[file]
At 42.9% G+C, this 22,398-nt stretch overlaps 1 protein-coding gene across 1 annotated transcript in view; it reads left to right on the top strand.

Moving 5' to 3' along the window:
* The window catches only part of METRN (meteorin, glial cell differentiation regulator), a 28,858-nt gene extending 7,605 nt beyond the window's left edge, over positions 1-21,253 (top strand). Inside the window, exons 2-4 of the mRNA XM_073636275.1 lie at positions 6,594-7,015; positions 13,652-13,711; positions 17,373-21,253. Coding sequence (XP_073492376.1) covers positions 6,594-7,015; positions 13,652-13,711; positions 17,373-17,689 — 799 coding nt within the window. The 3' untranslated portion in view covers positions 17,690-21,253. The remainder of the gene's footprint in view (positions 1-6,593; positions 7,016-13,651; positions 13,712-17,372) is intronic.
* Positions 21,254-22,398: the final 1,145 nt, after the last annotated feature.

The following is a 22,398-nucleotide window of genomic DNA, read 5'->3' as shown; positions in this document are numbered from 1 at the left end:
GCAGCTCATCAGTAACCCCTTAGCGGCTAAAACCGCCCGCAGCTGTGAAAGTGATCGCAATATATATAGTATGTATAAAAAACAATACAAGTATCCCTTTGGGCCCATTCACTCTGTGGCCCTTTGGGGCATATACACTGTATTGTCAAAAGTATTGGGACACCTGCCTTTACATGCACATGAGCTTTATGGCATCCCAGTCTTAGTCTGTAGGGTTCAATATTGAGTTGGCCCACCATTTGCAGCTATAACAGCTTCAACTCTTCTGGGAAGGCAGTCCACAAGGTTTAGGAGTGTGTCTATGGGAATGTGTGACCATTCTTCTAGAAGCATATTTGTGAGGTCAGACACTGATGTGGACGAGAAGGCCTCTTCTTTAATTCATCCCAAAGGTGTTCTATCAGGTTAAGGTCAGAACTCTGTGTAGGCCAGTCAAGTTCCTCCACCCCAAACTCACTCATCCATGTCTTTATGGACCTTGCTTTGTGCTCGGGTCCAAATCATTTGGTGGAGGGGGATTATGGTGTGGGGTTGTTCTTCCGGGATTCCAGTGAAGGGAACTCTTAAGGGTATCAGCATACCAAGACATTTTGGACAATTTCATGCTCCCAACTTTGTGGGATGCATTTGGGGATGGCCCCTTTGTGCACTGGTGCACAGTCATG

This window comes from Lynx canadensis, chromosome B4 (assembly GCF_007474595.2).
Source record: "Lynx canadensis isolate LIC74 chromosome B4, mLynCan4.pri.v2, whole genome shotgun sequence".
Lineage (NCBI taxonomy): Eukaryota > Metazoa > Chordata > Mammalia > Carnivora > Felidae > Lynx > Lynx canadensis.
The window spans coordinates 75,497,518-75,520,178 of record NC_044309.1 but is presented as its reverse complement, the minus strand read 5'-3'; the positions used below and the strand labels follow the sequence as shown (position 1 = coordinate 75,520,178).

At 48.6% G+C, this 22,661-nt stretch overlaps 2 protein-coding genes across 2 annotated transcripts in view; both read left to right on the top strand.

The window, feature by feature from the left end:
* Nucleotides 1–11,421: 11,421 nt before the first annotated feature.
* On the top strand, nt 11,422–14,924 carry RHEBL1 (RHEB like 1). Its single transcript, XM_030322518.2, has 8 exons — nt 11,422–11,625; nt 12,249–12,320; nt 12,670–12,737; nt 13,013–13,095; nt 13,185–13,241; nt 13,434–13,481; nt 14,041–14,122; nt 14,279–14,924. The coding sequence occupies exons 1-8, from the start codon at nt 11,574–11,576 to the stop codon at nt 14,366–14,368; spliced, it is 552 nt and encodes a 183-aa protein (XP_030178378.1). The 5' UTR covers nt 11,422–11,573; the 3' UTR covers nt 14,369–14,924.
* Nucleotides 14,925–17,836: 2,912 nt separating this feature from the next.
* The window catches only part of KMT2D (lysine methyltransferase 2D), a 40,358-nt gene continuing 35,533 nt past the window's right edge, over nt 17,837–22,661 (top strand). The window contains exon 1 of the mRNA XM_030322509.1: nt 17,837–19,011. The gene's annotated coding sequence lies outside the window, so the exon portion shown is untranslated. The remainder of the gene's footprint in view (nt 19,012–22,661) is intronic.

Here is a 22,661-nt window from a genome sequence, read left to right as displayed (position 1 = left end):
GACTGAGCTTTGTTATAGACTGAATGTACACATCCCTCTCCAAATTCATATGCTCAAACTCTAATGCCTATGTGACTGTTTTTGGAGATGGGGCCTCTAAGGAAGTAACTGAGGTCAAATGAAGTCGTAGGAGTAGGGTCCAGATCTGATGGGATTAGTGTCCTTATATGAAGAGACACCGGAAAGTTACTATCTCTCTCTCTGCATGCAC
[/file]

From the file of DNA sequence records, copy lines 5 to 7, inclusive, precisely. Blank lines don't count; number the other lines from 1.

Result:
The following is a 22,398-nucleotide window of genomic DNA, read 5'->3' as shown; positions in this document are numbered from 1 at the left end:
GCAGCTCATCAGTAACCCCTTAGCGGCTAAAACCGCCCGCAGCTGTGAAAGTGATCGCAATATATATAGTATGTATAAAAAACAATACAAGTATCCCTTTGGGCCCATTCACTCTGTGGCCCTTTGGGGCATATACACTGTATTGTCAAAAGTATTGGGACACCTGCCTTTACATGCACATGAGCTTTATGGCATCCCAGTCTTAGTCTGTAGGGTTCAATATTGAGTTGGCCCACCATTTGCAGCTATAACAGCTTCAACTCTTCTGGGAAGGCAGTCCACAAGGTTTAGGAGTGTGTCTATGGGAATGTGTGACCATTCTTCTAGAAGCATATTTGTGAGGTCAGACACTGATGTGGACGAGAAGGCCTCTTCTTTAATTCATCCCAAAGGTGTTCTATCAGGTTAAGGTCAGAACTCTGTGTAGGCCAGTCAAGTTCCTCCACCCCAAACTCACTCATCCATGTCTTTATGGACCTTGCTTTGTGCTCGGGTCCAAATCATTTGGTGGAGGGGGATTATGGTGTGGGGTTGTTCTTCCGGGATTCCAGTGAAGGGAACTCTTAAGGGTATCAGCATACCAAGACATTTTGGACAATTTCATGCTCCCAACTTTGTGGGATGCATTTGGGGATGGCCCCTTTGTGCACTGGTGCACAGTCATG

This window comes from Lynx canadensis, chromosome B4 (assembly GCF_007474595.2).